NFP criminal opinions today (3):
Wednesday, November 28, 2007
Ind. Decisions - Supreme Court issues one today
In Aaron Reid v. State of Indiana, a 5-page, 5-0 opinion, Chief Justice Shepard writes:
Appellant Aaron Reid, convicted of conspiracy to commit murder after collaborating with a police informant and an undercover officer, argues that his sentence is inappropriate. We revise his sentence from the fifty-year maximum imposed by the trial court to the thirty-year advisory sentence. * * *
Given that no one was injured, both potential victims pleaded for leniency, and Reid had a history of mental health problems, it is inappropriate to order twenty-two year old Reid to serve fifty years. The advisory sentence of thirty years is more appropriate.
We direct the trial court to enter a sentence of thirty years executed time in the Indiana Department of Correction.
Ind. Decisions - Court of Appeals issues 2 today (and 23 NFP)
For publication opinions today (2):
In State of Indiana v. Adam L. Manuwal, a 14-page, 2-1 opinion, Chief Judge Baker writes:
Today we have the occasion to decide whether the trial court correctly determined that a driver of an all terrain vehicle (ATV) should not be prosecuted for driving under the influence of alcohol on his own property pursuant to Indiana Code sections 9-30-5-1 and –2, the statutes governing the offense of operating a vehicle while intoxicated. When examining the relevant provisions, it is apparent that the State should have instead proceeded against Manuwal pursuant to Indiana Code section 14-16-1-23, the statute governing a defendant’s operation of an off-road vehicle while under the influence of an alcoholic beverage.Gerald A. Rickert v. State of Indiana - "Gerald A. Rickert appeals his conviction for Robbery While Armed with a Deadly Weapon,1 a class B felony, as well as his sentencing enhancement for being a habitual offender. Rickert presents the following restated issues for review: 1. Did the State present sufficient evidence to support his robbery conviction? 2. Did the trial court improperly sentence Rickert with respect to his habitual offender enhancement? We affirm."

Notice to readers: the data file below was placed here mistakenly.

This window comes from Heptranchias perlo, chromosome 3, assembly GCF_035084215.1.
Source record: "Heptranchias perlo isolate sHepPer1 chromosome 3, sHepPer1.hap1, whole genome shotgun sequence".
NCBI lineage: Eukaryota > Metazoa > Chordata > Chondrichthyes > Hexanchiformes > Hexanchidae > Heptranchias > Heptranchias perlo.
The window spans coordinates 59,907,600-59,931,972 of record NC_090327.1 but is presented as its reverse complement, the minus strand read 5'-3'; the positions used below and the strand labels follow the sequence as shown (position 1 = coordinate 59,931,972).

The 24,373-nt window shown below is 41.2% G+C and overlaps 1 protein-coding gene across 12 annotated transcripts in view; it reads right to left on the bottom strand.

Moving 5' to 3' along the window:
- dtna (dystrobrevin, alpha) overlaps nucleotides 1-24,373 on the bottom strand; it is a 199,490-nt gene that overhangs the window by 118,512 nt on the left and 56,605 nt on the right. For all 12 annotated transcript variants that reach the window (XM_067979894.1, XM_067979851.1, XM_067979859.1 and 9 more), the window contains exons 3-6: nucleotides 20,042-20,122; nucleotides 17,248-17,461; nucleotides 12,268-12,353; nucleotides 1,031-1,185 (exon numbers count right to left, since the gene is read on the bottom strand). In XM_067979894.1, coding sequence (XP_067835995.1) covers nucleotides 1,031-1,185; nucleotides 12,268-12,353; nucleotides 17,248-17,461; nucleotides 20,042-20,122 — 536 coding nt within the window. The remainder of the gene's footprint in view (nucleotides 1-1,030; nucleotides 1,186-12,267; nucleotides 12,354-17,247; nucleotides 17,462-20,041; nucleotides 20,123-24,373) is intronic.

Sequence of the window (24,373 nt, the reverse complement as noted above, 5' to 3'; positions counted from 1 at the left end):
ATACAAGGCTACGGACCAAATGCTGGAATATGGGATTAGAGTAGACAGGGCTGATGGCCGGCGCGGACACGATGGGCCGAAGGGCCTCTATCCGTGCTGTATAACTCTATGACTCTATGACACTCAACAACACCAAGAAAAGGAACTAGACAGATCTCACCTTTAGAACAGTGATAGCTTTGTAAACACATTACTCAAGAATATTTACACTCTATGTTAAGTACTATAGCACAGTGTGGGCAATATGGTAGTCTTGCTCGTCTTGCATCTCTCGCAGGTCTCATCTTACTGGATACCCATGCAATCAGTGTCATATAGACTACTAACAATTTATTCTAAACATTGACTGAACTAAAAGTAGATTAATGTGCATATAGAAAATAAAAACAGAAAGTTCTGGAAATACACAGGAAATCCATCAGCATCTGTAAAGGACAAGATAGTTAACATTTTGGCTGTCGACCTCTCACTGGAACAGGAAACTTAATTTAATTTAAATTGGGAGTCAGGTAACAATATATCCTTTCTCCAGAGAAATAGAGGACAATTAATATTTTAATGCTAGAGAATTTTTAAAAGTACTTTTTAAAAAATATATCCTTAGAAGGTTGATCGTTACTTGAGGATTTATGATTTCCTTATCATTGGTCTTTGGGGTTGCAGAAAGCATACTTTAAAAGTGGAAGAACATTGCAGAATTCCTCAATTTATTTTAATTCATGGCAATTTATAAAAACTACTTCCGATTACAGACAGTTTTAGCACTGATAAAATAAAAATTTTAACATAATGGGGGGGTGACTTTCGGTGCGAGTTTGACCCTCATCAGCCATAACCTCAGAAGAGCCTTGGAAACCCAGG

Appellant-plaintiff State of Indiana (the State) appeals the grant of appellee-defendant Adam L. Manuwal’s motion to dismiss—which Manuwal styled as a “verified petition for judicial review of probable cause and motion to suppress” (verified petition)—claiming that the trial court erred in concluding that Manuwal could not be prosecuted for Operating a Vehicle While Intoxicated Endangering a Person, a class A misdemeanor (OWI), on his own property. The State contends that prosecuting Manuwal for the alleged commission of the charged offense should proceed because the OWI statues make no distinction between operating a vehicle on private and public property. Concluding that Manual’s verified petition was properly granted, we affirm the judgment of the trial court. * * *
[U]nlike the OWI statutes—which require an operator’s license—there is no requirement that an individual must possess a driver’s license to operate an off-road vehicle on private property. For these reasons, we conclude that the trial court properly granted Manuwal’s verified petition because he was improperly charged under the general OWI statutes. The judgment of the trial court is affirmed.
BAILEY, J., concurs.
VAIDIK, J., dissents with opinion. [which begins] I respectfully dissent. First, although permissible, I find it problematic that the majority has created an argument on behalf of the defendant, completely altering the stated issue in this appeal. Second, after raising the issue of improper charging sua sponte, I believe that the majority improperly applies the law.
NFP civil opinions today (9):
Sebastian Chapman v. J. Mulroony, J. Pemberton, J. Hannish, and Lt. Brough (NFP) - "Sebastian Chapman is appealing a judgment in favor of various State prison officials regarding his claims for alleged civil rights violations under 42 U.S.C. Section 1983 (Section 1983)." Affirmed.
In Re: The Adoption of H.H.; Terry Hamrick v. Bradley Wright (NFP) - "Terry Hamrick (“Father”) appeals the trial court’s denial of his motion to correct error following its determination that his consent was unnecessary to the adoption of his daughter, H.H., by Bradley Wright (“Wright”). We affirm."
Marlan C. Bonds v. Carl Nelson Rutt, M.D. (NFP) - "Marlan Bonds, pro se, appeals an October 30, 2006 order dismissing his medical malpractice action. We affirm."
Dennis Hoffman, Eric Harvey, et al v. WCC Equity Partners, L.P., Eaton Excavating Inc., et al (NFP) - "Because the Neighbors did not provide the trial court with properly designated evidence supporting arguments in opposition to summary judgment, we cannot review the grant of summary judgment in favor of Benchmark and Eaton. Affirmed."